Chapter and verse, please.

--
Richard Heathfield
"Usenet is a strange place" - dmr 29/7/1999
http://www.cpax.org.uk
email: rjh at above domain (but drop the www, obviously)
Mar 3 '06 #16
Sunil Varma said:
The return value is 0 if the input cannot be converted to a value of
that type.


Chapter and verse please.

--
Richard Heathfield
"Usenet is a strange place" - dmr 29/7/1999
http://www.cpax.org.uk
email: rjh at above domain (but drop the www, obviously)
Mar 3 '06 #17

Richard Heathfield wrote:
Sunil Varma said:
The return value is 0 if the input cannot be converted to a value of
that type.


Chapter and verse please.


Is my reading of the Standrad correct in the sense that the error
return of `atoi` and friends is actually not specified (apart from
saying that it may differ from `strtoul`)?

My guess is that most people use libraries that implement `atoi` using
`strtoul` (e.g. like in atoi.c in P.J. Plauger's book). If you do that,
you get what `strtoul` returns on error, and that's speicified as 0 by
the Standard.

Mar 3 '06 #18
Richard Heathfield wrote:

Ron Lima said:
If the string cannot be converted to a number, at all, atoi
returns zero.


Chapter and verse, please.


It depends on whether "no conversion" is the same thing as "error".
Is atoi(""), an error?

N869
7.20.1.2 The atoi, atol, and atoll functions
[#2] The atoi, atol, and atoll functions convert the initial
portion of the string pointed to by nptr to int, long int,
and long long int representation, respectively. Except for
the behavior on error, they are equivalent to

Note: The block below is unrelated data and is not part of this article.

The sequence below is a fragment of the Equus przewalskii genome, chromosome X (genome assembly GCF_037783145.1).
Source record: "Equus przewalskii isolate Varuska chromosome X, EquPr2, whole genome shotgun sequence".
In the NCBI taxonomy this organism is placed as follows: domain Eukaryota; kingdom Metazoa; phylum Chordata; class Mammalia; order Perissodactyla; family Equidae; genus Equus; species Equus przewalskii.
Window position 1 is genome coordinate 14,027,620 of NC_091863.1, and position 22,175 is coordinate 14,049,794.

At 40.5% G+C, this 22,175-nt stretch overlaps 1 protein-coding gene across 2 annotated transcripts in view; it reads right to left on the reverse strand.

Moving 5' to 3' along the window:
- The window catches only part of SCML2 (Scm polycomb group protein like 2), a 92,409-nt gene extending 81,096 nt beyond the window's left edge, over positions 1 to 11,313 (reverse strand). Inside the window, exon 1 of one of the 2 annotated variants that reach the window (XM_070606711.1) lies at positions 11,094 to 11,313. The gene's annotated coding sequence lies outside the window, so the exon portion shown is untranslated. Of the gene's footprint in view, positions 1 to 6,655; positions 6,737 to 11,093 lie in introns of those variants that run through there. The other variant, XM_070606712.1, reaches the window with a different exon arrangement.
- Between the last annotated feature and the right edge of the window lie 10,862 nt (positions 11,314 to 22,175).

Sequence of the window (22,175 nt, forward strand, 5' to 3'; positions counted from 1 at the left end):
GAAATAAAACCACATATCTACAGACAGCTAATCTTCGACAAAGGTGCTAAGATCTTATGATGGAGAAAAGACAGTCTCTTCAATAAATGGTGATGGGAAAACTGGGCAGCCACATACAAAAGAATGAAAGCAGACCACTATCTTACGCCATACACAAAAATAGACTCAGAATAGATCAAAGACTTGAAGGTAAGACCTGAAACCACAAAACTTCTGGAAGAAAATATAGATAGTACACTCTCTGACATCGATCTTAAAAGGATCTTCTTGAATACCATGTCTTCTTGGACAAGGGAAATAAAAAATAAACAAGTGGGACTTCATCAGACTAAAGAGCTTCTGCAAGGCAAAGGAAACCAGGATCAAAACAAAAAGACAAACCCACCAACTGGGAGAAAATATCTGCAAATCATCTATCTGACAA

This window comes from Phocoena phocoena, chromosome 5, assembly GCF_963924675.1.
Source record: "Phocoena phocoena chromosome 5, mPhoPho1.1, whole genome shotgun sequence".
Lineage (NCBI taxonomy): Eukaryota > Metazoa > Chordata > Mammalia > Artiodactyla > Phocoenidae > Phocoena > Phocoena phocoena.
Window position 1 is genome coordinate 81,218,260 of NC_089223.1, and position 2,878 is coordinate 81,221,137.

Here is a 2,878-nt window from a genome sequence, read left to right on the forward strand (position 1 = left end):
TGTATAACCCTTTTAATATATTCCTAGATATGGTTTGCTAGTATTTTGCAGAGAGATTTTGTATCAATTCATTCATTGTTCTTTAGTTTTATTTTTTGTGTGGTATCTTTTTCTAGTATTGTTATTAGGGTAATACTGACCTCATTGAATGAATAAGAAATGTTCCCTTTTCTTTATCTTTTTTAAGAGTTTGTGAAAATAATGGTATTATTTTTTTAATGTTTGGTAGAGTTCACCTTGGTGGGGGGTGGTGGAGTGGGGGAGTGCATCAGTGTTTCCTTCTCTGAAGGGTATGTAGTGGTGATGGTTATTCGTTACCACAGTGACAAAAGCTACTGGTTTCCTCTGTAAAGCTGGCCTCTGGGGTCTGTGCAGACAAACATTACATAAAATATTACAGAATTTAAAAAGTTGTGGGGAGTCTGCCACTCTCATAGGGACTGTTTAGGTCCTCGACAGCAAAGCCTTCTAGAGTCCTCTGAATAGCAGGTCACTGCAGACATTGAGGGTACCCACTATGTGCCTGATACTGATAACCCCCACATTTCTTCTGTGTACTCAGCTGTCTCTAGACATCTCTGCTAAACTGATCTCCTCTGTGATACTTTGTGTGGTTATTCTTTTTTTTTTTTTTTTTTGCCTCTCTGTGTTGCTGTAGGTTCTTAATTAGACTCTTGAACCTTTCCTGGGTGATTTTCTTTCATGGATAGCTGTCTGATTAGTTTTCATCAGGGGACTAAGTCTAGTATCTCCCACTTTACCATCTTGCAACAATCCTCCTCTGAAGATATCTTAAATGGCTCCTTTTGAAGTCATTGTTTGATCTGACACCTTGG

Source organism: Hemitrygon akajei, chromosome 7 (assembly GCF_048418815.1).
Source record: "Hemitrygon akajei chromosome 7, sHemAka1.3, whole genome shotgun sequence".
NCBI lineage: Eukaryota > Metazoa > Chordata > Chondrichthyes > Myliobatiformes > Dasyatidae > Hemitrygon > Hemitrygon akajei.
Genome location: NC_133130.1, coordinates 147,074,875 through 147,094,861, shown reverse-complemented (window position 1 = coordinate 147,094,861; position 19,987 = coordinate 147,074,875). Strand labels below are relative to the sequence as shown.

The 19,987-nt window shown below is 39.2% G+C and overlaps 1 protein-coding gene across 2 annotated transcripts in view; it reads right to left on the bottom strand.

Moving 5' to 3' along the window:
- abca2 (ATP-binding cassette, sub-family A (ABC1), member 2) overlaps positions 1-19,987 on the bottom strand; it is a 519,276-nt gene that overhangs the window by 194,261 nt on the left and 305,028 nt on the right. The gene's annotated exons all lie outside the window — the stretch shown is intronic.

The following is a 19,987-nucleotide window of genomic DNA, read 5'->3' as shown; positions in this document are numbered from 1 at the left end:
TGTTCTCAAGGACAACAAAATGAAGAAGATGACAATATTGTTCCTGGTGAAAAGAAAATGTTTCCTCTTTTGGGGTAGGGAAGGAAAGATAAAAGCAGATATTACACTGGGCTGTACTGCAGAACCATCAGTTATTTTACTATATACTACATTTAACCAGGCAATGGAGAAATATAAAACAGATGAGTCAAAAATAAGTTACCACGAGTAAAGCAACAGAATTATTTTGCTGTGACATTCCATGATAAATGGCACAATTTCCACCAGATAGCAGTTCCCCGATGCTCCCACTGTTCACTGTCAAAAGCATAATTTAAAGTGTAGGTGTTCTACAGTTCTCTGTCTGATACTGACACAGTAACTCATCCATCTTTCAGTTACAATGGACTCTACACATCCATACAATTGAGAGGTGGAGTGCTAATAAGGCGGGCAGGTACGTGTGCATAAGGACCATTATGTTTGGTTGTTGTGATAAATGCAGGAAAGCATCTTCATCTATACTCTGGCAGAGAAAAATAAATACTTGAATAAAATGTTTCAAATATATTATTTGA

atoi: (int)strtol(npt r, (char **)NULL, 10)

7.20.1.4 The strtol, strtoll, strtoul, and strtoull
functions
[#7] If the subject sequence is empty or does not have the
expected form, no conversion is performed; the value of nptr
is stored in the object pointed to by endptr, provided that
endptr is not a null pointer.

--
pete
Mar 3 '06 #19
pete wrote:

Richard Heathfield wrote:

Ron Lima said:
If the string cannot be converted to a number, at all, atoi
returns zero.


Chapter and verse, please.


It depends on whether "no conversion" is the same thing as "error".
Is atoi(""), an error?

N869
7.20.1.2 The atoi, atol, and atoll functions
[#2] The atoi, atol, and atoll functions convert the initial
portion of the string pointed to by nptr to int, long int,
and long long int representation, respectively. Except for
the behavior on error, they are equivalent to
atoi: (int)strtol(npt r, (char **)NULL, 10)

7.20.1.4 The strtol, strtoll, strtoul, and strtoull
functions
[#7] If the subject sequence is empty or does not have the
expected form, no conversion is performed; the value of nptr
is stored in the object pointed to by endptr, provided that
endptr is not a null pointer.


Wrong quote
[#8] The strtol, strtoll, strtoul, and strtoull functions
return the converted value, if any. If no conversion could
be performed, zero is returned. If the correct value is
outside the range of representable values, LONG_MIN,
LONG_MAX, LLONG_MIN, LLONG_MAX, ULONG_MAX, or ULLONG_MAX is
returned (according to the return type and sign of the
value, if any), and the value of the macro ERANGE is stored
in errno.

--
pete
Mar 3 '06 #20